Drying and cracking mud at the intersection of Nevada State Route 361 (Gabbs Valley Road) and Nevada State Route 844 (Ione Road) near Gabbs, Nevada, 2014.(Credit: By Famartin [CC BY-SA 4.0])
By September of 2011, the Southern Great Plains of the United States had been in the grip of an intense drought for months. Crops withered in fields as water supplies dwindled and failed and wildfires raged and destroyed farmland, wilderness areas, and homes. The fall forecast that year didn’t look much better; La Niña had come, bringing below-normal precipitation and above-normal temperatures with it. There was little relief in sight.
2012 wasn’t much better. Over that baking summer, much of the US suffered through the worst drought in 50 years, with low harvest rates in the Midwest taking place earlier than ever before. Food production was at a low, and so was the Mississippi River. Even the news that Hurricane Isaac was moving inland came as something of a relief to many in the Midwest, who were hoping for a respite from the relentless drought.
These events inspired researchers from the University of Oklahoma (OU), led by Professor Xiangming Xiao, to undertake a data mining and big data research project, mapping trends in open surface water bodies in the contiguous US (CONUS). Their aim was to detect any trends in surface water levels, which are so critical for agriculture, public water supply, biodiversity, industry, and the ecosystem more generally.
“The variability of surface water resources is an indicator for assessing the impacts of drought,” explains Professor Xiao. “This research was driven by three scientific questions and curiosity: (1) What were the spatial and temporal variability and trends among open surface water bodies? (2) What factors have driven that variability and those trends? (3) What changes in that variability are likely in the future?”The team generated annual surface water body frequency maps after analyzing approximately 370,000 Landsat images between 1984 and 2016. The team was able to carry out the image data analysis at the continental-scale using freely available Landsat image data, the Google Earth Engine cloud computing platform, and robust mapping algorithms.
Next, the team quantified the interannual variability of surface water bodies over the last three decades in states across the contiguous US. They found that most States in the dry regions of the Southwest and Northwest exhibit significant decreasing trends, while many States in the wet regions of Southeast and far north Great Plains have significant increasing trends.
“We thought these divergent trends had increased the surface water resources gaps across the US, which could have big effects on the economy and local ecosystems,” remarks Professor Xiao. “We carried out some attribution analysis for potential driving factors. Based on multiple regression analyses, precipitation seems to be the major factor driving these divergent trends over the past three decades.”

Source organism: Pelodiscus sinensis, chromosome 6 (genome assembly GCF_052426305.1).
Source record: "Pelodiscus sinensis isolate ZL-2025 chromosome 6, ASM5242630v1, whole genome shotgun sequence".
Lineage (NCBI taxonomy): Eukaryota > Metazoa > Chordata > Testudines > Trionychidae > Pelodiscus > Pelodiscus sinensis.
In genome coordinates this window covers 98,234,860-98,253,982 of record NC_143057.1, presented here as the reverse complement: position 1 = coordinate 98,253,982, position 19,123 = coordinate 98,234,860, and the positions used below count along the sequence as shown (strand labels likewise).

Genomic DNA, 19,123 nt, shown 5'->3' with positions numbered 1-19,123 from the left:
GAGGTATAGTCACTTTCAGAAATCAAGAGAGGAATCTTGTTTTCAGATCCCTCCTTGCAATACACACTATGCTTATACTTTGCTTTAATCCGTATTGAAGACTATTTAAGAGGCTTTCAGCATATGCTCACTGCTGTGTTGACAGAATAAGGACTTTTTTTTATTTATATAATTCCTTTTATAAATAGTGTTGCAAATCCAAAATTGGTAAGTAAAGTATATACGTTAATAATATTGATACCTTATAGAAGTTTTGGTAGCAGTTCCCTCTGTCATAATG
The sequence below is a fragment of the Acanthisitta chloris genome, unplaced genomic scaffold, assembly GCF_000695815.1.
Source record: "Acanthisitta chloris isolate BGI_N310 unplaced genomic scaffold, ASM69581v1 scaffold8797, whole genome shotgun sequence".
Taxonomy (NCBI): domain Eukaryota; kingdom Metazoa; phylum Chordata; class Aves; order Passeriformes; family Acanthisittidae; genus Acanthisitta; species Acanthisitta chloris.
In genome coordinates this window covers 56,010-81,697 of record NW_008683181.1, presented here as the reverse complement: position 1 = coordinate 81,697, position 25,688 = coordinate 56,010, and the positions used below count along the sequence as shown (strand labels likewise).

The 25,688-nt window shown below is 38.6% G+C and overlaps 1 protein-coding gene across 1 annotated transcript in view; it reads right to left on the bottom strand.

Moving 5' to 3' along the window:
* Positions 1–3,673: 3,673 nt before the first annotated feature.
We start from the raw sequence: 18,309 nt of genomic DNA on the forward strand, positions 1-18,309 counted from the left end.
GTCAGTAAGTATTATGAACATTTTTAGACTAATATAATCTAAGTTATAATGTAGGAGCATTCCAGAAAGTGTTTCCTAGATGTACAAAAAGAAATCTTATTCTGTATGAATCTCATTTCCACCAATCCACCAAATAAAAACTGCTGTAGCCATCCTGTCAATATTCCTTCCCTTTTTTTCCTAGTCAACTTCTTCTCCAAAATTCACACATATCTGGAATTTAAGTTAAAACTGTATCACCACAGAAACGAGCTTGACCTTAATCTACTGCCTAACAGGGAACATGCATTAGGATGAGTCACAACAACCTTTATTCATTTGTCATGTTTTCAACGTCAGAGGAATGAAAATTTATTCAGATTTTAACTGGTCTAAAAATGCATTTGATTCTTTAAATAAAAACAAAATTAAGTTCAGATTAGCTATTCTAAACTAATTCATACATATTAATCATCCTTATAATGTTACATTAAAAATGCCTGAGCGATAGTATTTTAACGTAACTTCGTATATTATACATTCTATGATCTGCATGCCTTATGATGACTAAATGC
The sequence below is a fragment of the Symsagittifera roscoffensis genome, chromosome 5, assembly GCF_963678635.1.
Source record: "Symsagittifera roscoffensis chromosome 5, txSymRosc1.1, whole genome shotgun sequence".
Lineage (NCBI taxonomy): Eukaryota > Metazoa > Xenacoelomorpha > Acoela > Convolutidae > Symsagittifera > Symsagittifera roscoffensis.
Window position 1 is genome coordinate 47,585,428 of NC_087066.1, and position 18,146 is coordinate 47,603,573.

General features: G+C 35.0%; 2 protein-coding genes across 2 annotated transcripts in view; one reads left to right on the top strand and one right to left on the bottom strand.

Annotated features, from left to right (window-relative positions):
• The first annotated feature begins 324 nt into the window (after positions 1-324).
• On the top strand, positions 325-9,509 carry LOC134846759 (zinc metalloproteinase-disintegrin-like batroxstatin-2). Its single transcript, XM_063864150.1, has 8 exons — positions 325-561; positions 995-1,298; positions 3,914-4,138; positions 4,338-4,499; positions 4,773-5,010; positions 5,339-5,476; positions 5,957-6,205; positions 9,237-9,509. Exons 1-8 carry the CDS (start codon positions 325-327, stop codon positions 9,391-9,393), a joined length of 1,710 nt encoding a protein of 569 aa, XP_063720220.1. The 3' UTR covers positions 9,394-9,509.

Therefore, based on existing climate projections, the team believes that the Southwest will become dryer and experience more severe droughts as climate change continues; this should aggravate existing levels of water stress in these regions in the near future.
“In short, we thought that reporting what we found would help the water resource managers and stakeholders have a better understanding of the water resource conditions in terms of their variability and trends,” adds Professor Xiao.
One of the compelling things about this research is that it is another great example of putting existing data to powerful new uses, combining it with extensive new ancillary data and innovative applications.“We analyzed publicly available Landsat images and combined it the results with the data from the GRACE satellites in a novel way,” details Professor Xiao. “We also generated the water body frequency maps in every year from 1984 to 2016 using remote sensing images based on our algorithm in Google Earth Engine cloud-computing platform. These maps created by our lab are the key dataset we used to analyze the interannual variability and changing trends.”
The team also made use of existing data. They used water body maps from the Joint Research Center (Pekel et al., 2016) for inter-comparison. They accessed surface water withdrawal data from USGS (USGS, 2010), and climate data from NOAA (NOAA, 2017) for attribution analysis. In addition, to prove that the interannual variations found in the surface water body dataset closely mirrors the actual situation, they used the Gravity Recovery and Climate Experiment (GRACE) land water storage data from the NASA Jet Propulsion Laboratory (JPL).
As climate change causes more (or less) precipitation in different places, both surface water and groundwater will be affected through recharge and discharge. Water quality will also be impacted.
“In areas where rainfall increases, the reservoirs, lakes, and rivers will maintain high water levels, and large water body area for a longer time each year,” Professor Xiao describes. “More freshwater brought by the additional rainfall will increase the water cycle and dilute the concentrations of dissolved organic and inorganic matter, which may lead to improved water quality.”
Unfortunately, the trends this research reveals may have more somber implications in arid regions.
“In simple terms, the shrinking of surface water body area in the western US identified in our research indicates the decreasing of surface water availability in these regions,” remarks Professor Xiao. “Considering the unfavorable climate projections, increasing water use efficiency is likely to remain a high priority for both environmental authorities and local industries.”
The team’s product, annual water body frequency maps and 33-year water body frequency maps of the contiguous US, is now open to the public at the public database of Zenodo: https://zenodo.org/record/1194516#.WveUjdMvzBK